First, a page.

Investors Shift Focus from Higher Returns to Stability, Proven Cash Flow

by Kristin Harlow

By Tyler Dingel and Blake Bogenrief, CBRE | Hubbell Commercial

COVID-19, and the immediate uncertainty that came with it, slowed investment activity in nearly all markets.

The transactions that have closed since March, and those that will follow in the coming months, are changing. Investors and lenders alike are more thorough in upfront analysis, more selective in tenants, and overall, trending more conservative. The vision is now long-term oriented, and the spotlight is shining brightly on essential goods and services as well as investments with proven track records. Slow and steady is winning the race.

Tyler Dingel, CBRE|Hubbell

Investor concerns

Over the last 12 months, a common concern for real estate investors has been what the future holds for capital gains taxes. Many sellers are contemplating and opting to “take the hit” now as opposed to down the road when capital gains tax could be replaced by the ordinary income tax rate.

In addition, the Biden Administration seeks to increase individual tax rates while the U.S. continues to deliver financial aid to the masses. Nearly nine months following the CARES Act, Congress agreed on a second, $908 billion stimulus package. Many expect that taxes will do one of two things in the future — increase or skyrocket.

The elimination of 1031 exchanges could also be on the horizon. This has impacted the decision-making of investors when it comes to acquisitions. Investors are looking for the generation of income by way of solid rent growth, strong tenant creditworthiness, essential industries and proven track records.

Blake Bogenrief, CBRE|Hubbell

Increased demand for essential retailers such as grocery stores, drive-thru restaurants and pharmacies has increased the total retail investment market share of the net-lease market by 5.4 percent since the third quarter of 2019 despite the general retail headwinds.

Charlotte’s Kitchen, a favorite Des Moines-based food truck serving all things chicken, recently decided that now is an ideal time to expand into brick-and-mortar as long as its new space features a drive-thru. The owner will soon be opening his first permanent location in a former Dairy Queen restaurant and is confident that the drive-thru business will perform very well regardless of whether things return to “normal.”

In the last few months, our team has sold several retail strip centers for sub-8 percent cap rates despite retail trouble because the tenant mix consisted of many essential services. For investors, the desire has been to own a strong, long-term asset should the 1031 exchange dissolve. Average cap rates for commercial and multifamily have decreased from 5.98 percent in the third quarter of 2017 to 5.52 percent in third-quarter 2020. Less risk is worth more.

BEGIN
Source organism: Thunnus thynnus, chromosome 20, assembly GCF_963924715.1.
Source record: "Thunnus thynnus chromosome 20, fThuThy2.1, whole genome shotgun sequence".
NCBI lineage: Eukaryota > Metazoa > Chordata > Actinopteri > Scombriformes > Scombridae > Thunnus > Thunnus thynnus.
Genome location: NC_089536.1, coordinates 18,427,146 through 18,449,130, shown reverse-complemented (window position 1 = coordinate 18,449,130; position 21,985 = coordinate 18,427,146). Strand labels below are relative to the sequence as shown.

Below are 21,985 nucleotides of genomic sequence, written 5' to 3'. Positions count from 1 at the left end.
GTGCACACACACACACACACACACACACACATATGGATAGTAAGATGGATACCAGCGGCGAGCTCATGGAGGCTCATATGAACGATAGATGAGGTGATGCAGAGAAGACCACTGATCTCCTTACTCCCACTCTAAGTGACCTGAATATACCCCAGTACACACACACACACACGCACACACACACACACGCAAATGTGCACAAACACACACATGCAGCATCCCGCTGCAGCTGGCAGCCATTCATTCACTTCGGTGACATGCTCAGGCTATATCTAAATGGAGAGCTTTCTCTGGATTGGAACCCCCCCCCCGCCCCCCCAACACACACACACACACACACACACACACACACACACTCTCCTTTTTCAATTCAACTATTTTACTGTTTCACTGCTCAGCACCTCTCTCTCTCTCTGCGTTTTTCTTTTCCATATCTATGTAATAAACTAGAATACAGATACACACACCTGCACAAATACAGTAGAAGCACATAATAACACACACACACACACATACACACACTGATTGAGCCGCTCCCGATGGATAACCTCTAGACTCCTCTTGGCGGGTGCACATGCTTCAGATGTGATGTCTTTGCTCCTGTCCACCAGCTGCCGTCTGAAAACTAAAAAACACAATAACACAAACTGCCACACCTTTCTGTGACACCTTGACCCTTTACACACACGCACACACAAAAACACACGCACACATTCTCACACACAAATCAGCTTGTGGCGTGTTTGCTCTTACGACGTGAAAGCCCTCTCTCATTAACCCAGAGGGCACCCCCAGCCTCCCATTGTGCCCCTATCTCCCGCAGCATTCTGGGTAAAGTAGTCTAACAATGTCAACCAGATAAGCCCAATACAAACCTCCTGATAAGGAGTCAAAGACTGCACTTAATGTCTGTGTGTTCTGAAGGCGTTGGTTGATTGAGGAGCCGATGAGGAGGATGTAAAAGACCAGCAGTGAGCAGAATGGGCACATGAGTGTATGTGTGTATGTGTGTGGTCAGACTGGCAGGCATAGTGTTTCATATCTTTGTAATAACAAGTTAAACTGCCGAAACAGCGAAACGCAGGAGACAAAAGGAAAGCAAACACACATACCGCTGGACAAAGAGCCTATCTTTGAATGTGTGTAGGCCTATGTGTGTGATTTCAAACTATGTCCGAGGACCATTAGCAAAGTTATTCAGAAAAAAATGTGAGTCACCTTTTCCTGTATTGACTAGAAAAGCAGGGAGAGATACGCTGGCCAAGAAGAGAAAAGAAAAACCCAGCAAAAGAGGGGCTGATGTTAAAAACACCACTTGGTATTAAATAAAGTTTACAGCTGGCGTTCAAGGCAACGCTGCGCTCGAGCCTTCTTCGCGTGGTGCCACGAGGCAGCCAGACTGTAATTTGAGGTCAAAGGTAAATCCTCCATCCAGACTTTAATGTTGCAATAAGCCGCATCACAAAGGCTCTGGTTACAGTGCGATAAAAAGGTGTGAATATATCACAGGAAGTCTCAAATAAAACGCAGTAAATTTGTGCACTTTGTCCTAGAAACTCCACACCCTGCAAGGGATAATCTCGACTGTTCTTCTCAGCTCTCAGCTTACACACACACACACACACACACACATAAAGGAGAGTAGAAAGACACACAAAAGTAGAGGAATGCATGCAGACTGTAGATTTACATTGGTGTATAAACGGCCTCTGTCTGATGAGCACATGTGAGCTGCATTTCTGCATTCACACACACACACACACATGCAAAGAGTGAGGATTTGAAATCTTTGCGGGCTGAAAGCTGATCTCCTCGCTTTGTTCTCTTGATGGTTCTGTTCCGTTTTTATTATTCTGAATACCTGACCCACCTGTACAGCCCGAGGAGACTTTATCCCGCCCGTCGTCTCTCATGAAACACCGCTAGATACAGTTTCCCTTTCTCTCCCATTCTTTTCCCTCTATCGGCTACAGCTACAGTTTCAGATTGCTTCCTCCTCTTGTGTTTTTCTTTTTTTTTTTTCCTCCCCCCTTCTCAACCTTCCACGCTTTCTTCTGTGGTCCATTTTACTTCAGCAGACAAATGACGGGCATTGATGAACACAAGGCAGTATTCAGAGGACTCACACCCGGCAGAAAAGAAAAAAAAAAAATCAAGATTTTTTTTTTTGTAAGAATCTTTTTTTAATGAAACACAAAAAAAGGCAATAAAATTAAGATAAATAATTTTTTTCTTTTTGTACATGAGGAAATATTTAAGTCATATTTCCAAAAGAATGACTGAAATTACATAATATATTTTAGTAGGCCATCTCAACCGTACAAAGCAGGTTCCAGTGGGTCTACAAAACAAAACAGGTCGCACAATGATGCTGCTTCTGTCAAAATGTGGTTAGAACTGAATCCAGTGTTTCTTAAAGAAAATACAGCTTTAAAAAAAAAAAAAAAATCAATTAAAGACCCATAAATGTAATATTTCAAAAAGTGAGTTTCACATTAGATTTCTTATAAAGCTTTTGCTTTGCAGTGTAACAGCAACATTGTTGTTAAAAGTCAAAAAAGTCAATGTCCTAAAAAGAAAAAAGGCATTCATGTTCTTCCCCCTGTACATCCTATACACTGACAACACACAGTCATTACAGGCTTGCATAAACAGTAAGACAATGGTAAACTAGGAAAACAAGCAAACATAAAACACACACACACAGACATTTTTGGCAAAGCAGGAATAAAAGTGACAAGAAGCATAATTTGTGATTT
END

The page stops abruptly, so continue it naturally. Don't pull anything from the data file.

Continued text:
Lender activity

Investors are not the only ones thinking ahead and adjusting appetites in risk level accordingly. Interest rates are low, but underwriting has also been more conservative since March. Financial institutions are less willing to lend on retail and office investments that are trading at low cap rates.

Of the deals that are closing, lower than normal loan-to-value ratios (LTVs) are required. The average LTV for permanent, fixed-rate commercial and multifamily transactions closed by CBRE Capital Markets was 61.5 percent in third-quarter 2020, the lowest it has been since the Global Financial Crisis. Debt service coverage ratios have been trending upwards since.

Another asset class that has received greater attention and demand has been investments that have a greater value through cost segregation. The 2019 Tax Cuts and Jobs Act extended the ability for investors to use bonus depreciation on property that has a useful life of 20 years or less.

Through cost segregation, an investor can carve out items of qualifying properties and use those deductions to lower their overall tax liability in the first year of ownership as opposed to using the standard 39-year schedule for real property.

Convenience stores, which are classified as “retail motor fuel outlets” as long as more than 50 percent of their gross revenues are derived from fuel sales, have benefitted through this rule.

For one client, Kum & Go Convenience Stores, we saw a decrease of over 30 basis points on the average capitalization rate.

While 2020 did create difficulties for the commercial real estate industry, there were many bright spots.  In 2021, we expect the trends of 2020 to carry over and demand for essential-service investments to remain robust.

Investors will likely continue the search for safer, established assets. Suburban and rural areas may become more relevant once again after seeing somewhat of an exodus of the workforce from the downtown core. Investors should continue investing as the money supply is at an all-time high.

Tyler Dingel is senior vice president and Blake Bogenrief is a sales associate with CBRE | Hubbell Commercial in Des Moines. This article originally appeared in the January 2021 issue of Heartland Real Estate Business magazine.

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